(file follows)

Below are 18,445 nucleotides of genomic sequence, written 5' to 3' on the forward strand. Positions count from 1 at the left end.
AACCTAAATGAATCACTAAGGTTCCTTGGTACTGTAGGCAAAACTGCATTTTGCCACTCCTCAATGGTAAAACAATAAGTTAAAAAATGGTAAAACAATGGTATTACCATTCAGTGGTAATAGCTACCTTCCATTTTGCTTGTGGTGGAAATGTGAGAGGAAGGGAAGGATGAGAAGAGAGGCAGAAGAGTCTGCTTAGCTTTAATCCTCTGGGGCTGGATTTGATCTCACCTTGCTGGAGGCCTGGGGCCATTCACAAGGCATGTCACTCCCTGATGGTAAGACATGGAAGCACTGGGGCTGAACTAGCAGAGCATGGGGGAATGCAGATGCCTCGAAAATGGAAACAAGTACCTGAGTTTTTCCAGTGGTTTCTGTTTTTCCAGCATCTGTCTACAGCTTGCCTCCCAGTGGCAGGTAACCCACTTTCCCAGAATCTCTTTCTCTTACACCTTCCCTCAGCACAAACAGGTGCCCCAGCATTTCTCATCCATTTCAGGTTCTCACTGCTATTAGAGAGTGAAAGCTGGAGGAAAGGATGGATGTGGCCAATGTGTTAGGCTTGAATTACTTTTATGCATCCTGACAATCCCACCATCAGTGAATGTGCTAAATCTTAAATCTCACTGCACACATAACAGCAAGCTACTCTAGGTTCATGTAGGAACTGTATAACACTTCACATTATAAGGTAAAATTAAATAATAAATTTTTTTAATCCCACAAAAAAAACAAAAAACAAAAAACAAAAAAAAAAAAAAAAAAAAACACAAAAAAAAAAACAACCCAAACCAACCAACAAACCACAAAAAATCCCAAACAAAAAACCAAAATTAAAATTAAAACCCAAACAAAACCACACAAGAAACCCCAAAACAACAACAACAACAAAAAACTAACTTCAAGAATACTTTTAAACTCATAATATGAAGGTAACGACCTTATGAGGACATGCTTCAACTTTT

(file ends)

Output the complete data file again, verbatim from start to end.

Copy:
Below are 18,445 nucleotides of genomic sequence, written 5' to 3' on the forward strand. Positions count from 1 at the left end.
AACCTAAATGAATCACTAAGGTTCCTTGGTACTGTAGGCAAAACTGCATTTTGCCACTCCTCAATGGTAAAACAATAAGTTAAAAAATGGTAAAACAATGGTATTACCATTCAGTGGTAATAGCTACCTTCCATTTTGCTTGTGGTGGAAATGTGAGAGGAAGGGAAGGATGAGAAGAGAGGCAGAAGAGTCTGCTTAGCTTTAATCCTCTGGGGCTGGATTTGATCTCACCTTGCTGGAGGCCTGGGGCCATTCACAAGGCATGTCACTCCCTGATGGTAAGACATGGAAGCACTGGGGCTGAACTAGCAGAGCATGGGGGAATGCAGATGCCTCGAAAATGGAAACAAGTACCTGAGTTTTTCCAGTGGTTTCTGTTTTTCCAGCATCTGTCTACAGCTTGCCTCCCAGTGGCAGGTAACCCACTTTCCCAGAATCTCTTTCTCTTACACCTTCCCTCAGCACAAACAGGTGCCCCAGCATTTCTCATCCATTTCAGGTTCTCACTGCTATTAGAGAGTGAAAGCTGGAGGAAAGGATGGATGTGGCCAATGTGTTAGGCTTGAATTACTTTTATGCATCCTGACAATCCCACCATCAGTGAATGTGCTAAATCTTAAATCTCACTGCACACATAACAGCAAGCTACTCTAGGTTCATGTAGGAACTGTATAACACTTCACATTATAAGGTAAAATTAAATAATAAATTTTTTTAATCCCACAAAAAAAACAAAAAACAAAAAACAAAAAAAAAAAAAAAAAAAAACACAAAAAAAAAAACAACCCAAACCAACCAACAAACCACAAAAAATCCCAAACAAAAAACCAAAATTAAAATTAAAACCCAAACAAAACCACACAAGAAACCCCAAAACAACAACAACAACAAAAAACTAACTTCAAGAATACTTTTAAACTCATAATATGAAGGTAACGACCTTATGAGGACATGCTTCAACTTTT